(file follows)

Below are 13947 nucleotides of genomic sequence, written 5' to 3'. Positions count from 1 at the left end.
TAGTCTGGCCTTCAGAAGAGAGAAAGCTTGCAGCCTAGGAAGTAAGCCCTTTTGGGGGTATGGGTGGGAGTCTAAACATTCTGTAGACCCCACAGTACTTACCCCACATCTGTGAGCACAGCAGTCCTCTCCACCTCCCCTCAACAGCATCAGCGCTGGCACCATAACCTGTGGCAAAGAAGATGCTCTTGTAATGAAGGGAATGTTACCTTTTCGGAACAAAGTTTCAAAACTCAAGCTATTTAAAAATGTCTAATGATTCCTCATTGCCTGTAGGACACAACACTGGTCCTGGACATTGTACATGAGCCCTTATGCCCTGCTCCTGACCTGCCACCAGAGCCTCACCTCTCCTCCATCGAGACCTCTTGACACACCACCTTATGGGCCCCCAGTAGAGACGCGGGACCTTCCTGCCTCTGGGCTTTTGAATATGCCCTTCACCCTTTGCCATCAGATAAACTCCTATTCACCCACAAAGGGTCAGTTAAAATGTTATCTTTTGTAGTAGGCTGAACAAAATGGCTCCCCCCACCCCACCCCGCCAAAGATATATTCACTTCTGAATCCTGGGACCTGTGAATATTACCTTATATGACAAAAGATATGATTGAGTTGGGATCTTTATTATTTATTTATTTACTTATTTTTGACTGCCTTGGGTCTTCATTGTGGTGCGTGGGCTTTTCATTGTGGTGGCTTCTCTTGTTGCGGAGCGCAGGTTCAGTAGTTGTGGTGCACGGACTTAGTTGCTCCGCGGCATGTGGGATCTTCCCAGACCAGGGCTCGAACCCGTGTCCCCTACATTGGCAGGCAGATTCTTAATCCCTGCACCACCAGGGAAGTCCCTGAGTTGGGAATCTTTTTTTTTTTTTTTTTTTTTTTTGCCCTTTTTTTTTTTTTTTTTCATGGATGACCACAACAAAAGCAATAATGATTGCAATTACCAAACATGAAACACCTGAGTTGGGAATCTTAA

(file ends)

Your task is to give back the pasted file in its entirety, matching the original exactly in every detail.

Below are 13947 nucleotides of genomic sequence, written 5' to 3'. Positions count from 1 at the left end.
TAGTCTGGCCTTCAGAAGAGAGAAAGCTTGCAGCCTAGGAAGTAAGCCCTTTTGGGGGTATGGGTGGGAGTCTAAACATTCTGTAGACCCCACAGTACTTACCCCACATCTGTGAGCACAGCAGTCCTCTCCACCTCCCCTCAACAGCATCAGCGCTGGCACCATAACCTGTGGCAAAGAAGATGCTCTTGTAATGAAGGGAATGTTACCTTTTCGGAACAAAGTTTCAAAACTCAAGCTATTTAAAAATGTCTAATGATTCCTCATTGCCTGTAGGACACAACACTGGTCCTGGACATTGTACATGAGCCCTTATGCCCTGCTCCTGACCTGCCACCAGAGCCTCACCTCTCCTCCATCGAGACCTCTTGACACACCACCTTATGGGCCCCCAGTAGAGACGCGGGACCTTCCTGCCTCTGGGCTTTTGAATATGCCCTTCACCCTTTGCCATCAGATAAACTCCTATTCACCCACAAAGGGTCAGTTAAAATGTTATCTTTTGTAGTAGGCTGAACAAAATGGCTCCCCCCACCCCACCCCGCCAAAGATATATTCACTTCTGAATCCTGGGACCTGTGAATATTACCTTATATGACAAAAGATATGATTGAGTTGGGATCTTTATTATTTATTTATTTACTTATTTTTGACTGCCTTGGGTCTTCATTGTGGTGCGTGGGCTTTTCATTGTGGTGGCTTCTCTTGTTGCGGAGCGCAGGTTCAGTAGTTGTGGTGCACGGACTTAGTTGCTCCGCGGCATGTGGGATCTTCCCAGACCAGGGCTCGAACCCGTGTCCCCTACATTGGCAGGCAGATTCTTAATCCCTGCACCACCAGGGAAGTCCCTGAGTTGGGAATCTTTTTTTTTTTTTTTTTTTTTTTTGCCCTTTTTTTTTTTTTTTTTCATGGATGACCACAACAAAAGCAATAATGATTGCAATTACCAAACATGAAACACCTGAGTTGGGAATCTTAA